— Once upon a time, like last year or the year before, it was an easy question: Best offense in the NFL? Come on, even a non-fan was able to answer that quicker than you could say, “Sage Rosenfels fumbles again!”
It was the Patriots. Or the Colts.
The Bradys or the Mannings, depending on the week, month, year, etc.
Now? Hmm. This is going to require some thought, some analysis.
We’ve seen a lot of great offense over the first five weeks of the season. Individually, there was Brett Favre’s six-touchdown pass game, Ronnie Brown’s four-touchdown masterpiece, Brandon Marshall’s 18-reception domination and Michael Turner’s 220-yard rushing day.
But the best offensive team. We studied the statistics, talked to an objective scout and broke down lots of game tape (OK, maybe we just caught some highlights). The candidates were narrowed to the Broncos, Cowboys and Giants, and the winner is …
They’re ranked No. 2 in scoring average and No. 3 in total offense, with Tony Romo the fourth-rated passer and Jason Witten the second-leading receiver in the league. But our grading system went beyond the obvious. We dug a little deeper and based it on four categories:
The Cowboys can beat you with the run or the pass. They can line up and play smashmouth, attacking with the thunder and lightning backfield of Marion Barber and Felix Jones, the rookie that takes your breath away. If you want to key on the run and put eight men in the box, the Cowboys will adjust and simply throw the ball all over the yard to Witten, Terrell Owens and Patrick Crayton.
No other team has that kind of balance. The Giants come close, real close. Teams like the Broncos and Saints can throw all day, but they don’t run the ball well enough to call themselves true two-dimensional offenses.
This is what offensive football is all about, isn’t it? It’s about big plays. Once again, the Cowboys get the nod here. They’ve produced 25 plays of at least 20 yards (including six in the 40-plus category), which is pretty darn impressive. For them, it averages to one “explosion” play every 10 snaps, a remarkable ability to tilt the field.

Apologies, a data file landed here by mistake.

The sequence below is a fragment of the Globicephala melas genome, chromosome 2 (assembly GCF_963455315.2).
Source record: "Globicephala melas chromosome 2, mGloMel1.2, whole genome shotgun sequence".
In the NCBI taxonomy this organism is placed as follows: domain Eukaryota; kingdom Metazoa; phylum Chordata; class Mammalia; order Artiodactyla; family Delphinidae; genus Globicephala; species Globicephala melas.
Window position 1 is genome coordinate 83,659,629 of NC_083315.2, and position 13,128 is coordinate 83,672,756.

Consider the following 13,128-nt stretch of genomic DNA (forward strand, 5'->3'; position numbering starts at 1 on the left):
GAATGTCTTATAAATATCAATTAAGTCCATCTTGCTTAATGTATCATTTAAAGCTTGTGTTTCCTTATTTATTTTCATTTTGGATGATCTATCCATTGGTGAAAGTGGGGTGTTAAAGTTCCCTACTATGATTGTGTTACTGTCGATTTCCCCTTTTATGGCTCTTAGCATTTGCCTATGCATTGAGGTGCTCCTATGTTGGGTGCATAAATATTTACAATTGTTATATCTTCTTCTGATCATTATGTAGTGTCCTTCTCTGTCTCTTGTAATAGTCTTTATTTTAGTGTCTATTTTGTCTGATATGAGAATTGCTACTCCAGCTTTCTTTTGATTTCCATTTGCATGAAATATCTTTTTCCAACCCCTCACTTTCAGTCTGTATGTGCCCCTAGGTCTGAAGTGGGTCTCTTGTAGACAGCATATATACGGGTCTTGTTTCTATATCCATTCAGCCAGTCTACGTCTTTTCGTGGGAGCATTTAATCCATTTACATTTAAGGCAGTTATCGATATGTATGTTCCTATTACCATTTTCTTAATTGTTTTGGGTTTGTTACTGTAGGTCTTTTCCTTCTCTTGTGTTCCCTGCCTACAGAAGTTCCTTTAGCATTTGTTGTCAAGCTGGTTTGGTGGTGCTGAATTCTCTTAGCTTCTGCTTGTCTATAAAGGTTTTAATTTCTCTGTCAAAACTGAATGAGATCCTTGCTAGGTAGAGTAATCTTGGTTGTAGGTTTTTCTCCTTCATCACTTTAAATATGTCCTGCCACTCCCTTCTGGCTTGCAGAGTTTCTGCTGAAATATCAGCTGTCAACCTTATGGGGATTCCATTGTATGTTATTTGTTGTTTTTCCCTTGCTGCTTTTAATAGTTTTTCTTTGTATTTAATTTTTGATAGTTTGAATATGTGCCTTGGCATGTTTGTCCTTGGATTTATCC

That places an extraordinary burden on the defense. Opponents must stay back, respecting the Cowboys’ big-play potential. That, in turn, creates seams in the underneath and intermediate passing lanes. This is where Witten is at his best, working the middle and tormenting Cover-2 zones. Clog the middle, and it gives T.O. room on the perimeter. Romo’s ability to improvise, sliding in the pocket to avoid the pass rush, buys time for the receivers to get open downfield.
It’s a lethal cocktail.
Let’s face it, anybody can get hot on any given week — heck, even the Jets scored 56 points in a game — but the trick is to do it over and over, home and away. This, too, belongs to the Cowboys, who have yet to score less than 24 points in a game. And they’ve done it against a fairly difficult schedule, having faced two top 10-scoring defenses — the Eagles and Browns.
The undefeated Giants are a wonderful team, and they’ll get better as Eli Manning continues to mature, but they haven’t faced any top-10 defenses. Truth is, they’ve played two of the worst, the Seahawks and Rams. The Broncos? If they see anymore Swiss cheese, they’ll start yodeling.
Although he hasn’t called the plays in several years, Broncos coach Mike Shanahan still ranks as one of the league's top offensive minds. Just give him a competent triggerman, which he has in Jay Cutler, and Shanahan can score points on anybody, regardless of the backs and receivers. A head coach once told me that Shanahan is the best in the league at identifying an opponents’ weakness and hammering away at it, even if it makes him stray from his own tendencies.
Cowboys offensive coordinator Jason Garrett isn’t on Shanahan’s level, not yet, but he has a firm grasp of personnel and a good feel for the flow of the game. He can kill a defense with draw plays, especially now that he has a speed back in Jones, and plays to Romo’s strengths.
Of course, the fans never are satisfied in Dallas, where last week’s too-close-for-comfort win over the lowly Bengals has fueled great concern. Yes, Romo has thrown an interception in eight straight games. Yes, he has committed seven turnovers in five games. It could be a problem, especially in January against an efficient, mentally tough team such as the Giants, but they’re winning right now.
For our money, Big D owns the Biggest O.